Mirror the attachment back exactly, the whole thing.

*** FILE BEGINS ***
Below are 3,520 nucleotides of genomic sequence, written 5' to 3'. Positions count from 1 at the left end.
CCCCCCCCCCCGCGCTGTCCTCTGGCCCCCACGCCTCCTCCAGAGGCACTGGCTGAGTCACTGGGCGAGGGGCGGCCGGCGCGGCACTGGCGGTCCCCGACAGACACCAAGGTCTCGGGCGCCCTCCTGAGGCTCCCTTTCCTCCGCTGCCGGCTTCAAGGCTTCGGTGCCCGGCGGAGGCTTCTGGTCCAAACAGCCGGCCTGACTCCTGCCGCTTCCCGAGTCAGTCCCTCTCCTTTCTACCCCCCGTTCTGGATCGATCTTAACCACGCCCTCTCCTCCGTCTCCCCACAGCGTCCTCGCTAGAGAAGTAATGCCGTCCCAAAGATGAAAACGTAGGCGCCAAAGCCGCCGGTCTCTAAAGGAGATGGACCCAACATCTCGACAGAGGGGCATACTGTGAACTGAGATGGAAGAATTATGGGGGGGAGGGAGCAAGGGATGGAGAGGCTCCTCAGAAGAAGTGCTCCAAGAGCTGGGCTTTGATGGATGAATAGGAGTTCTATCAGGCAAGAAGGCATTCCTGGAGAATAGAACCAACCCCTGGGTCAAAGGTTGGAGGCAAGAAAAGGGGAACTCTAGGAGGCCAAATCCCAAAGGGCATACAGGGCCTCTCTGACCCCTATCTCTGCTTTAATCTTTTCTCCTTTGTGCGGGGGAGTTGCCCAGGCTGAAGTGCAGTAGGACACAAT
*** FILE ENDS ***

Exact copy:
Below are 3,520 nucleotides of genomic sequence, written 5' to 3'. Positions count from 1 at the left end.
CCCCCCCCCCCGCGCTGTCCTCTGGCCCCCACGCCTCCTCCAGAGGCACTGGCTGAGTCACTGGGCGAGGGGCGGCCGGCGCGGCACTGGCGGTCCCCGACAGACACCAAGGTCTCGGGCGCCCTCCTGAGGCTCCCTTTCCTCCGCTGCCGGCTTCAAGGCTTCGGTGCCCGGCGGAGGCTTCTGGTCCAAACAGCCGGCCTGACTCCTGCCGCTTCCCGAGTCAGTCCCTCTCCTTTCTACCCCCCGTTCTGGATCGATCTTAACCACGCCCTCTCCTCCGTCTCCCCACAGCGTCCTCGCTAGAGAAGTAATGCCGTCCCAAAGATGAAAACGTAGGCGCCAAAGCCGCCGGTCTCTAAAGGAGATGGACCCAACATCTCGACAGAGGGGCATACTGTGAACTGAGATGGAAGAATTATGGGGGGGAGGGAGCAAGGGATGGAGAGGCTCCTCAGAAGAAGTGCTCCAAGAGCTGGGCTTTGATGGATGAATAGGAGTTCTATCAGGCAAGAAGGCATTCCTGGAGAATAGAACCAACCCCTGGGTCAAAGGTTGGAGGCAAGAAAAGGGGAACTCTAGGAGGCCAAATCCCAAAGGGCATACAGGGCCTCTCTGACCCCTATCTCTGCTTTAATCTTTTCTCCTTTGTGCGGGGGAGTTGCCCAGGCTGAAGTGCAGTAGGACACAAT